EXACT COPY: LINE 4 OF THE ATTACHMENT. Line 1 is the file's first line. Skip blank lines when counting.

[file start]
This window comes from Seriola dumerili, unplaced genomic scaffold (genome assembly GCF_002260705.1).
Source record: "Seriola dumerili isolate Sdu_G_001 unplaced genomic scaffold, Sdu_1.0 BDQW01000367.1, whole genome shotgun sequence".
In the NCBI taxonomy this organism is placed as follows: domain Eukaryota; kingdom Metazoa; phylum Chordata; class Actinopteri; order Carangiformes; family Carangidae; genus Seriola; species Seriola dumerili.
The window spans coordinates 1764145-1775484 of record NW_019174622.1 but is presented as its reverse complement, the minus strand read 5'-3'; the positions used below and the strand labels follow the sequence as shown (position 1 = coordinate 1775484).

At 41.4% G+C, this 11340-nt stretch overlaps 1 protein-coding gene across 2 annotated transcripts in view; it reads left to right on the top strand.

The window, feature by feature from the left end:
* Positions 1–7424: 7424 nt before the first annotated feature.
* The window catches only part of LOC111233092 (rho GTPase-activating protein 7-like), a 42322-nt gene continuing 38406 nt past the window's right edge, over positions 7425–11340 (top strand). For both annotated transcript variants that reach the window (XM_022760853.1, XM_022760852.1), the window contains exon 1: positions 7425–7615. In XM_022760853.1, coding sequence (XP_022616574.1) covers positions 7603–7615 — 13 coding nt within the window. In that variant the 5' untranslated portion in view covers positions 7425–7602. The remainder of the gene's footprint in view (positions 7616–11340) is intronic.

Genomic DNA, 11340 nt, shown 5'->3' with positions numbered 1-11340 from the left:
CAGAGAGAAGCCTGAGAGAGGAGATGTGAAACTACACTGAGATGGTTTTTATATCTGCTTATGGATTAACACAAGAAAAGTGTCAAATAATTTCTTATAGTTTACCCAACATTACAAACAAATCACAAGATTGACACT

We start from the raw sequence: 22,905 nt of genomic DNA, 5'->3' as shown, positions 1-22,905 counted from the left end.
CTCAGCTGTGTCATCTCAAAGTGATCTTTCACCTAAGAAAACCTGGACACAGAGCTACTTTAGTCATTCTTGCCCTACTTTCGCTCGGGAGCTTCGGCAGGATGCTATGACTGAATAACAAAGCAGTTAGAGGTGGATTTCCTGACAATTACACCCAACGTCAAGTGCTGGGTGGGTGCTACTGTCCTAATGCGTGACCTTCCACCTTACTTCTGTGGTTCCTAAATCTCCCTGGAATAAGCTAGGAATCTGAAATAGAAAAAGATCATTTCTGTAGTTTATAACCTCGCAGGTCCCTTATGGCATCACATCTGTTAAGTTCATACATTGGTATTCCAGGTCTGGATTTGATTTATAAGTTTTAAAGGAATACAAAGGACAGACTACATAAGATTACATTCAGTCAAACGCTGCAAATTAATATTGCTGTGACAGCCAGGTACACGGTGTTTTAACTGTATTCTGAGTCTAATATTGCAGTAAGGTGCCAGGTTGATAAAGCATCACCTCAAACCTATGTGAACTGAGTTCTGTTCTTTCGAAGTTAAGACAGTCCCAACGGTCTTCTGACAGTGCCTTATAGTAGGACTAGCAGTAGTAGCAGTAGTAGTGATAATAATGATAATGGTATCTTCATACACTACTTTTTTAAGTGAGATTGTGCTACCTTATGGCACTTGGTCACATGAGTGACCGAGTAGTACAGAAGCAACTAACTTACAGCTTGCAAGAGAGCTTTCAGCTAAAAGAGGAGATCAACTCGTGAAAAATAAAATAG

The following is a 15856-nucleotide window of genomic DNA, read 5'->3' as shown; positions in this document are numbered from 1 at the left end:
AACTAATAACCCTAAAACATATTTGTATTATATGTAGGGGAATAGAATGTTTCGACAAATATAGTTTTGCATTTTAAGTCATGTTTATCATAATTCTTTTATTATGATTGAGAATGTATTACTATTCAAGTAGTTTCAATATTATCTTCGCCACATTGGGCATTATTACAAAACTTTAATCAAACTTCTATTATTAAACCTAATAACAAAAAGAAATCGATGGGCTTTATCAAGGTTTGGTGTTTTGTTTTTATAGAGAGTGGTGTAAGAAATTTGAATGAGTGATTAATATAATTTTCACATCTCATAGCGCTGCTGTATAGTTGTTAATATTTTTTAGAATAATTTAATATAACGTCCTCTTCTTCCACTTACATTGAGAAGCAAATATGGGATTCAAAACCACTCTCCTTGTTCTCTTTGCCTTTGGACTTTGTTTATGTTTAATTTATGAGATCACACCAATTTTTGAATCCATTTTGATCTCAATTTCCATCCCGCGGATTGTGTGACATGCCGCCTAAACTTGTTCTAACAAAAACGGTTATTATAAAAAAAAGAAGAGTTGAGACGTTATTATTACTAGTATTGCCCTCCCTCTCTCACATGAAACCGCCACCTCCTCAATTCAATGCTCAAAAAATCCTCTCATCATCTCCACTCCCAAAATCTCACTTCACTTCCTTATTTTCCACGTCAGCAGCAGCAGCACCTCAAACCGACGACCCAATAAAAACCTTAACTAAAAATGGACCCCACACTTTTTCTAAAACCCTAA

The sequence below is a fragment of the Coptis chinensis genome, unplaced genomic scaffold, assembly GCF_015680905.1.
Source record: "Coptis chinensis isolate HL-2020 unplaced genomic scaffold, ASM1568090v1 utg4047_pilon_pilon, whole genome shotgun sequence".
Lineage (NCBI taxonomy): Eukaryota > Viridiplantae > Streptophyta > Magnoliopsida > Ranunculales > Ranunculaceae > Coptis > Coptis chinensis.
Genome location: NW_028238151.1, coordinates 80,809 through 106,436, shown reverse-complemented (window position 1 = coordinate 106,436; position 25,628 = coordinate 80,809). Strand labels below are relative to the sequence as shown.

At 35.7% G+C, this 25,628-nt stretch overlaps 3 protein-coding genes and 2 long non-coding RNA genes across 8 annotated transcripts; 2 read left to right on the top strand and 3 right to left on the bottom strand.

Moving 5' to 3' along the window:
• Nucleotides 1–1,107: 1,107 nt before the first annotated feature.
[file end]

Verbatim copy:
The window spans coordinates 1764145-1775484 of record NW_019174622.1 but is presented as its reverse complement, the minus strand read 5'-3'; the positions used below and the strand labels follow the sequence as shown (position 1 = coordinate 1775484).